The world’s newest microcountry wants to become its foremost tax haven.
Liberland, which sits on 2.7 square-miles of land along the Danube River between Serbia and Croatia, was founded earlier this month and plans to have only voluntary taxes.
“We don’t want the state to take money from the people,” Vít Jedlička, a native of Prague and Liberland’s new president, told Business Insider in a phone interview. “We want to have voluntary taxes.”
Elected into office by a three-person committee, Jedlička says he started Liberland to “turn the concept of a state upside down.”
After working as a financial analyst in the Czech Republic, Jedlička became motivated by ever-increasing taxes and regulations to claim a plot of land that neither Serbia nor Croatia already have.
Residents and visitors of the new country will be allowed to use any money of their choice, including crypto currencies like Bitcoin, to buy and sell goods and complete other transactions within Liberland.
“People will not be bound to any currency,” Jedlička told us.
Jedlička says he has already been approached with offers to set up currency and stock exchanges, both of which would be virtual in the mould of Nasdaq.
The only functions of government will be to defend the republic, which will be a representative democracy, and to maintain law and order, according to Jedlička, who’s a Libertarian.
“These two things we consider the most important roles of the state,” he said, adding that drugs will be illegal “to maintain good relations with neighbouring countries.”
There will be no social welfare programs like healthcare and pensions, and the government will not be allowed to run with a deficit. Any law can be vetoed by referendum.
Right now, the plot of land is largely undeveloped but Jedlička insists that multiple architects have contacted him about planning the infrastructure and buildings of Liberland.
“There are already some architecture proposals,” Jedlička said. “It’s crazy.”
Initial build-out would be funded through investments, which Jedlička insists are pouring in, and basic services like roads and utilities would eventually be privately funded.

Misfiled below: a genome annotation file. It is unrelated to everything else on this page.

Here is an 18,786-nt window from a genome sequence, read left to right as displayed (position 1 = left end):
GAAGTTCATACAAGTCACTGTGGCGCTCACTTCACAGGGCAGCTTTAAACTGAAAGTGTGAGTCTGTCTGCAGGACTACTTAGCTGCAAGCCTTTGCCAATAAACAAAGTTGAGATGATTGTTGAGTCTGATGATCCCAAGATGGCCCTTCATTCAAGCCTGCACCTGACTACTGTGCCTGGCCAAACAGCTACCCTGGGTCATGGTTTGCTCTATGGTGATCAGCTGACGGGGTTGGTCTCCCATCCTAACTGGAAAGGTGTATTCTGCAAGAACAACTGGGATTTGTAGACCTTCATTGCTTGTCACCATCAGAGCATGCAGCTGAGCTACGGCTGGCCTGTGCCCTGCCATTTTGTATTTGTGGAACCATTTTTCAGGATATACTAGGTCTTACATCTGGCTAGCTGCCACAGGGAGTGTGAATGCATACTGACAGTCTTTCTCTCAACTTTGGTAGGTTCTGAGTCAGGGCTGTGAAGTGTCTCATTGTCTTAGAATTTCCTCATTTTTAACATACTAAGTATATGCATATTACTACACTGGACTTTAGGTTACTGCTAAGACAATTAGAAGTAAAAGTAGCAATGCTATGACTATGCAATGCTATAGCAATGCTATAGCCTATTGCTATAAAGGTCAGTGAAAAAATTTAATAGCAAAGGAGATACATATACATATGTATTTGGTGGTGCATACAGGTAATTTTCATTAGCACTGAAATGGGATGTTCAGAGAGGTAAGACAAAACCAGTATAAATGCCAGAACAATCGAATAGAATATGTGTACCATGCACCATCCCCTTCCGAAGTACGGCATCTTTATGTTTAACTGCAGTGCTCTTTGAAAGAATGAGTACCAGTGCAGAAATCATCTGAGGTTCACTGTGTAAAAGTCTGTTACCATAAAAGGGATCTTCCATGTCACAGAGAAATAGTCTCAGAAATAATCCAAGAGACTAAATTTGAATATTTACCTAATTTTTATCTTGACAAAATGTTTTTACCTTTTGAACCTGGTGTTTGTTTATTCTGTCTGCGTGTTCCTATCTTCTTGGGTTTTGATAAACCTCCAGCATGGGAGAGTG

The microcountry will thrive even if none of its residents volunteer to pay taxes because of the investments that are coming in from “all over the world, everywhere,” according to Jedlička.
“We will have so much money that we will not know how to spend it,” he added.
More than 260,000 people have already applied for citizenship in the fledgling republic, Jedlička said. The initial wave of citizens will be selected based on how they can help build the country.
There is no cap to how many people can “live and let live,” the country’s motto, within its borders. He is not concerned about a lack of space.
“I don’t think there is any reasonable limit. It depends on how much money there is,” he said. “We can just build taller buildings. Look at Hong Kong.”
For now, a team of seven people has joined Jedlička in sifting through emails and other correspondence from people seeking to relocate to Liberland.
First preference goes to businesses or wealthy people who “feel threatened by regulations imposed on them,” he said.
“Economic freedom makes the country work, we see that around the world,” he continued.
“Now we are doing it for real.”
Jedlička brushed aside concerns Serbia or Croatia might disagree with his claim to the land or want to take over the territory — the way China acquired Hong Kong — should it become successful.
“We are a nation, now, that will be an attack on a sovereign nation,” he said.
Neither Croatia nor Serbia has responded to a letter declaring Liberland’s independence, he admitted. But the country’s first diplomatic missions to its neighbours will occur in the coming weeks.
“We hope to bring a lot of prosperity to the region and good relations with our neighbours,” he said.
The city-state might seem tiny, but it’s bigger than Monaco — which is less than one square mile.
“It’s a really nice piece of land in the shape of a heart,” Jedlička said, referring to his new country. “Nice river and sunny beaches. It’s also a nice place to set up a tax haven.”
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